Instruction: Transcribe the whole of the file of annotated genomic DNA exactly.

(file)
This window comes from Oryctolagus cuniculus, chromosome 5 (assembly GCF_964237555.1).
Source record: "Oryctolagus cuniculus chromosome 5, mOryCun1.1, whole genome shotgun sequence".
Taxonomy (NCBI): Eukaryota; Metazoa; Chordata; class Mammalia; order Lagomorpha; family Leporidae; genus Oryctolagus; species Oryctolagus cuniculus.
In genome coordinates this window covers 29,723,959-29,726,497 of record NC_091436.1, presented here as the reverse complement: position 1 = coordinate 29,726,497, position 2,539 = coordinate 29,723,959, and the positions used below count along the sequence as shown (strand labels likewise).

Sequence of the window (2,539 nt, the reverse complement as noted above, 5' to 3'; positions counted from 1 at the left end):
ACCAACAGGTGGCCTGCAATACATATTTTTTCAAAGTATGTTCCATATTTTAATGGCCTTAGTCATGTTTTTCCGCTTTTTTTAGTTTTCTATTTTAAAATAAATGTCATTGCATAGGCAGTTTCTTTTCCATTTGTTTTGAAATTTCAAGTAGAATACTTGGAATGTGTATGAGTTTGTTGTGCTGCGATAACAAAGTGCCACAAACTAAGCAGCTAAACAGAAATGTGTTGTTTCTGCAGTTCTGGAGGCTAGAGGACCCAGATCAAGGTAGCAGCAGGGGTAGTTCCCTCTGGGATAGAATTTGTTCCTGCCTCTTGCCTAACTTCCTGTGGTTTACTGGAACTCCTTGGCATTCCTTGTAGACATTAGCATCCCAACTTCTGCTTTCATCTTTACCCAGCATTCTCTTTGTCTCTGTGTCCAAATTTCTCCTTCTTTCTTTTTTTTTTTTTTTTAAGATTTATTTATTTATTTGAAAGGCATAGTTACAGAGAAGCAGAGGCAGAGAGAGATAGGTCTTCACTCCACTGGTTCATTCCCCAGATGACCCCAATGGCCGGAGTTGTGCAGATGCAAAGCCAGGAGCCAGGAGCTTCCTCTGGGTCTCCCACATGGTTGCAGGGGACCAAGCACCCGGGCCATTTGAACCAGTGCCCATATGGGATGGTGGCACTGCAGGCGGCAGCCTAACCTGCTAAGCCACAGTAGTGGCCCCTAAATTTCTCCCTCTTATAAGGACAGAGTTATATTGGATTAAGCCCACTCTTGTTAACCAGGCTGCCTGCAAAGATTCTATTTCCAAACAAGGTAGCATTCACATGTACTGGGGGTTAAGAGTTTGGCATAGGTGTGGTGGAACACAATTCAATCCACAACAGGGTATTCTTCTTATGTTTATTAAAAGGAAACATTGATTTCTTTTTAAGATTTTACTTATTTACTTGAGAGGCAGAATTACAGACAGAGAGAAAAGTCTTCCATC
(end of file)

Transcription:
This window comes from Oryctolagus cuniculus, chromosome 5 (assembly GCF_964237555.1).
Source record: "Oryctolagus cuniculus chromosome 5, mOryCun1.1, whole genome shotgun sequence".
Taxonomy (NCBI): Eukaryota; Metazoa; Chordata; class Mammalia; order Lagomorpha; family Leporidae; genus Oryctolagus; species Oryctolagus cuniculus.
In genome coordinates this window covers 29,723,959-29,726,497 of record NC_091436.1, presented here as the reverse complement: position 1 = coordinate 29,726,497, position 2,539 = coordinate 29,723,959, and the positions used below count along the sequence as shown (strand labels likewise).

Sequence of the window (2,539 nt, the reverse complement as noted above, 5' to 3'; positions counted from 1 at the left end):
ACCAACAGGTGGCCTGCAATACATATTTTTTCAAAGTATGTTCCATATTTTAATGGCCTTAGTCATGTTTTTCCGCTTTTTTTAGTTTTCTATTTTAAAATAAATGTCATTGCATAGGCAGTTTCTTTTCCATTTGTTTTGAAATTTCAAGTAGAATACTTGGAATGTGTATGAGTTTGTTGTGCTGCGATAACAAAGTGCCACAAACTAAGCAGCTAAACAGAAATGTGTTGTTTCTGCAGTTCTGGAGGCTAGAGGACCCAGATCAAGGTAGCAGCAGGGGTAGTTCCCTCTGGGATAGAATTTGTTCCTGCCTCTTGCCTAACTTCCTGTGGTTTACTGGAACTCCTTGGCATTCCTTGTAGACATTAGCATCCCAACTTCTGCTTTCATCTTTACCCAGCATTCTCTTTGTCTCTGTGTCCAAATTTCTCCTTCTTTCTTTTTTTTTTTTTTTTAAGATTTATTTATTTATTTGAAAGGCATAGTTACAGAGAAGCAGAGGCAGAGAGAGATAGGTCTTCACTCCACTGGTTCATTCCCCAGATGACCCCAATGGCCGGAGTTGTGCAGATGCAAAGCCAGGAGCCAGGAGCTTCCTCTGGGTCTCCCACATGGTTGCAGGGGACCAAGCACCCGGGCCATTTGAACCAGTGCCCATATGGGATGGTGGCACTGCAGGCGGCAGCCTAACCTGCTAAGCCACAGTAGTGGCCCCTAAATTTCTCCCTCTTATAAGGACAGAGTTATATTGGATTAAGCCCACTCTTGTTAACCAGGCTGCCTGCAAAGATTCTATTTCCAAACAAGGTAGCATTCACATGTACTGGGGGTTAAGAGTTTGGCATAGGTGTGGTGGAACACAATTCAATCCACAACAGGGTATTCTTCTTATGTTTATTAAAAGGAAACATTGATTTCTTTTTAAGATTTTACTTATTTACTTGAGAGGCAGAATTACAGACAGAGAGAAAAGTCTTCCATC